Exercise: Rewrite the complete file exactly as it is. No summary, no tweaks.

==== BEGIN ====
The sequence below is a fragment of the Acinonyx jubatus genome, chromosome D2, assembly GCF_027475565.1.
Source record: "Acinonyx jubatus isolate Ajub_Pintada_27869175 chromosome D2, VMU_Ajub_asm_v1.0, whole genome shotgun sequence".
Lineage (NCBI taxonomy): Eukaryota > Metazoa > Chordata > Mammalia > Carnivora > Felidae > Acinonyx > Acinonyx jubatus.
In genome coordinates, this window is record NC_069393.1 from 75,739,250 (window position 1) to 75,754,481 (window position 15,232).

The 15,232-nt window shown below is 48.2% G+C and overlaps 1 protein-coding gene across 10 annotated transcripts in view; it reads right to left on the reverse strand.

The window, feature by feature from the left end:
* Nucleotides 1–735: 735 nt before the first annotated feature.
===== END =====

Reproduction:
The sequence below is a fragment of the Acinonyx jubatus genome, chromosome D2, assembly GCF_027475565.1.
Source record: "Acinonyx jubatus isolate Ajub_Pintada_27869175 chromosome D2, VMU_Ajub_asm_v1.0, whole genome shotgun sequence".
Lineage (NCBI taxonomy): Eukaryota > Metazoa > Chordata > Mammalia > Carnivora > Felidae > Acinonyx > Acinonyx jubatus.
In genome coordinates, this window is record NC_069393.1 from 75,739,250 (window position 1) to 75,754,481 (window position 15,232).

The 15,232-nt window shown below is 48.2% G+C and overlaps 1 protein-coding gene across 10 annotated transcripts in view; it reads right to left on the reverse strand.

The window, feature by feature from the left end:
* Nucleotides 1–735: 735 nt before the first annotated feature.